He found said choices, uh, …interesting.”

For example:

  • Donald Trump entered on night one to Queen’s “We Are the Champions.” This classic rock song, of course, features flamboyant gay idol Freddie Mercury.
  • Monday afternoon, it was David Bowie, played by the RNC house band singing about love, religion, and cocaine — “Station to Station.”

Perfect choices for the party of Family Values™.

Campbell talks about some other songs, but let’s cut to the chase: my favorite was the Rolling Stones’ classic, “You Can’t Always Get What You Want.”

Apparently the message was that Donald Trump is what we all really need. But I found it a striking admission: Who really, deep down in their hearts, wants this guy?

Ladies and gentlemen, Donald Trump, the eat your peas and shut up candidate.


Come back next week, when we’ll discuss cheesesteaks and corruption after the blue folks meet in Philly.


  1. 1st. This is a first for me.

  2. Yeah verily, “you kaint always get what yous waant…”

  3. And,…a salmon pink Rambler….

  4. Bowie’s “Station to Station” on Monday afternoon at the RNC?

    The return of the Thin White Duke, throwing darts in

    …voter’s eyes? There’s an irony in the fact that at the time Bowie wrote this song (and album) and first performed it, he was playing the role of his stage persona, The Thin White Duke, a white European nationalist/fascist figure. He even played the character in interviews, and was accused at the time of espousing nationalist/fascist philosophies; he later attributed the over-the-top tone of his public personality at the time to his extreme cocaine addiction, insisting that he couldn’t remember much of what happened during the period, performances and interviews included. For the rest of is life, though he didn’t talk much about politics, Bowie seemed thoroughly progressive in his views, on occasion speaking up for marginalized and oppressed peoples. But today you will see a figure that the Thin White Duke seems to have presaged, 40 years ago, in the person of Alt-right spokesperson/antihero Milo “Nero” Yiannopoulos. Remember that the Alt-right has coalesced around the candidacy of Donald Trump (who Milo Yiannopoulos and his tweeting minions support), and shiver.

  5. Songs! They’re just SONGS! That’s all.

  6. Vinny from Tennessee says

    The Trump/Hitler analogy is getting pretty old! Just saying…

    • OK, how about a Trump/Sulla analogy? IOW, he may not become Caesar himself, but he’ll do a lot of the demolition work to prepare the way…

      • Trump as president would have the same amount of power as our current president. Sulla was ruthless and could wield power unilaterally, Trump is, well, TRUMP! He could do no worse than Obama.

        • Robert F says

          As POTUS, Trump would have access to power beyond Sulla’s wildest dream, because it’s certain that Sulla never dreamed of commanding a military as powerful as the US military, nor did he ever dream of having the nuclear codes at his fingertips.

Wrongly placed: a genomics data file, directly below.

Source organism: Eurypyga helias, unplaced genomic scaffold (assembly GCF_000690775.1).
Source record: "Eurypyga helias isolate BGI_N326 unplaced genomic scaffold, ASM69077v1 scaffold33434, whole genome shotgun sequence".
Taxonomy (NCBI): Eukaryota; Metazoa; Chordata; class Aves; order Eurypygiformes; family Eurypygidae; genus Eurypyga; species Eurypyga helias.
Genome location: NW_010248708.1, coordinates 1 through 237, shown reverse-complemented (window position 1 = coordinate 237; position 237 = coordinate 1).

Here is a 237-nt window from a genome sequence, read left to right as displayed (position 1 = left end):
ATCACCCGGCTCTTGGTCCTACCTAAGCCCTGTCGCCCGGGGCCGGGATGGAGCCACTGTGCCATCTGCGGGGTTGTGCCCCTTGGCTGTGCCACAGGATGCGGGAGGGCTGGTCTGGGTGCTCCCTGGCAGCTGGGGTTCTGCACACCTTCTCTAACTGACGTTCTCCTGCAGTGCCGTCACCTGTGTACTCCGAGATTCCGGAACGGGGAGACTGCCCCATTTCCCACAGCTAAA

We won’t even discuss the creative ways that Trump could subvert the Constitution, ways that he’s threatened.

          (Btw, that’s been another unique facet of Trump’s campaign: threats, veiled and not-so-veiled.)

        • Trump is, well, TRUMP! He could do no worse than Obama.

          I am genuinely curious – other than the Affordable Care Act, just *what* has Obama done that is substantially different from what Bush Jr. did and would have done?

          • Dr. Fundystan, Proctologist says

            Uh, PPACA was in the works long before Obama took office. Bush actually commissioned HHS with coming up with it, and public single-payer option was first proposed in the early 90s by the Heritage Foundation. It just isn’t “Obamacare”.

    • Jeremiah says

      The analogy wasn’t Trump = Hitler… it is “30’s German political landscape is very similar to current American one”… Which is vastly different but true.

  7. Regarding the RNC music: I heard the both Queen and the O’Jays released statements complaining that their artistry was being used to support a celebration that was antithetical to their values, but there was nothing they could do to stop it.
    I thought, wow, now they know how those cake makers and wedding photographers must feel.

    Maybe the Donald should have forced the Foo Fighters to serenade him with “There Goes My Hero”.

    • Robert F says

      “You Shook Me All Night Long” was being piped in over the contingent holding Family Values banners, but it’s okay because AC/DC didn’t mind. I don’t know if the Family Values people were okay with it, but after all, Trump had been “knocking” them “out with those American thighs” all week long anyway.

    • Adam Tauno Williams says

      ” now they know how those cake makers and wedding photographers must feel.”

      Brilliant! 🙂

      • Except there’s a big dang difference between playing someone’s copyrighted song without their permission and and being criticized for discriminationing against someone.

        • Explain, please.

          I made reference to the Foo Fighters, who were hired to play “There Goes My Hero” for President Obama at the last DNC.